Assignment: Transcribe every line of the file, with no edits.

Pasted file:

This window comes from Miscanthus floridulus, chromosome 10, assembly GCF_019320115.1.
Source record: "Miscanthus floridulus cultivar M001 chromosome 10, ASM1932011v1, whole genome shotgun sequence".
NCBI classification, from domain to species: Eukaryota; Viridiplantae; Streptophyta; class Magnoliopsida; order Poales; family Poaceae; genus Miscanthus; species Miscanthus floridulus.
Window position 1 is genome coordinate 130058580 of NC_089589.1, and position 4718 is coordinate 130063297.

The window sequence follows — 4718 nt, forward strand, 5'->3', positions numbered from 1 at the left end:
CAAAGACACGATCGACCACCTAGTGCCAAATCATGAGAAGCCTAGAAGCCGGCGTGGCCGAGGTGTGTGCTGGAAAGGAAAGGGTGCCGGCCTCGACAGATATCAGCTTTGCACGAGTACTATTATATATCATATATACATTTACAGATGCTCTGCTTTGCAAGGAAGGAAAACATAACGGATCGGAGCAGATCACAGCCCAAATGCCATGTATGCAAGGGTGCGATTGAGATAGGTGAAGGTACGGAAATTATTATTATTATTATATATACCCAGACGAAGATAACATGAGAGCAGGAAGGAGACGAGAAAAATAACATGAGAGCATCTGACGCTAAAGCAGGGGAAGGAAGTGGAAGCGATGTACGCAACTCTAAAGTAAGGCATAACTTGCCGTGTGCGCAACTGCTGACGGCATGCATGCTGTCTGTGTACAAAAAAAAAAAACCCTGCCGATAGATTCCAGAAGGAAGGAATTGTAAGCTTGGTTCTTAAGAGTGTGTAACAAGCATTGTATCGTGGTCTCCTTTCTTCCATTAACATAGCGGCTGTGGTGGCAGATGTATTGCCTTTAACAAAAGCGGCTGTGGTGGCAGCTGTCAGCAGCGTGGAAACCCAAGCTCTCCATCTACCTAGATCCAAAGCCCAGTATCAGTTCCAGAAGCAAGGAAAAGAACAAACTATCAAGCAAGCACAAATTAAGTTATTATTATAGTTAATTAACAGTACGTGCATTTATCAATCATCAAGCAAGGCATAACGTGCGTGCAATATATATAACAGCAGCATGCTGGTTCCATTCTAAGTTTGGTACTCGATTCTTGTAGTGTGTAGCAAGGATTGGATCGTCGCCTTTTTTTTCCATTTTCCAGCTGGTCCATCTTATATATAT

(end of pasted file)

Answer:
This window comes from Miscanthus floridulus, chromosome 10, assembly GCF_019320115.1.
Source record: "Miscanthus floridulus cultivar M001 chromosome 10, ASM1932011v1, whole genome shotgun sequence".
NCBI classification, from domain to species: Eukaryota; Viridiplantae; Streptophyta; class Magnoliopsida; order Poales; family Poaceae; genus Miscanthus; species Miscanthus floridulus.
Window position 1 is genome coordinate 130058580 of NC_089589.1, and position 4718 is coordinate 130063297.

The window sequence follows — 4718 nt, forward strand, 5'->3', positions numbered from 1 at the left end:
CAAAGACACGATCGACCACCTAGTGCCAAATCATGAGAAGCCTAGAAGCCGGCGTGGCCGAGGTGTGTGCTGGAAAGGAAAGGGTGCCGGCCTCGACAGATATCAGCTTTGCACGAGTACTATTATATATCATATATACATTTACAGATGCTCTGCTTTGCAAGGAAGGAAAACATAACGGATCGGAGCAGATCACAGCCCAAATGCCATGTATGCAAGGGTGCGATTGAGATAGGTGAAGGTACGGAAATTATTATTATTATTATATATACCCAGACGAAGATAACATGAGAGCAGGAAGGAGACGAGAAAAATAACATGAGAGCATCTGACGCTAAAGCAGGGGAAGGAAGTGGAAGCGATGTACGCAACTCTAAAGTAAGGCATAACTTGCCGTGTGCGCAACTGCTGACGGCATGCATGCTGTCTGTGTACAAAAAAAAAAAACCCTGCCGATAGATTCCAGAAGGAAGGAATTGTAAGCTTGGTTCTTAAGAGTGTGTAACAAGCATTGTATCGTGGTCTCCTTTCTTCCATTAACATAGCGGCTGTGGTGGCAGATGTATTGCCTTTAACAAAAGCGGCTGTGGTGGCAGCTGTCAGCAGCGTGGAAACCCAAGCTCTCCATCTACCTAGATCCAAAGCCCAGTATCAGTTCCAGAAGCAAGGAAAAGAACAAACTATCAAGCAAGCACAAATTAAGTTATTATTATAGTTAATTAACAGTACGTGCATTTATCAATCATCAAGCAAGGCATAACGTGCGTGCAATATATATAACAGCAGCATGCTGGTTCCATTCTAAGTTTGGTACTCGATTCTTGTAGTGTGTAGCAAGGATTGGATCGTCGCCTTTTTTTTCCATTTTCCAGCTGGTCCATCTTATATATAT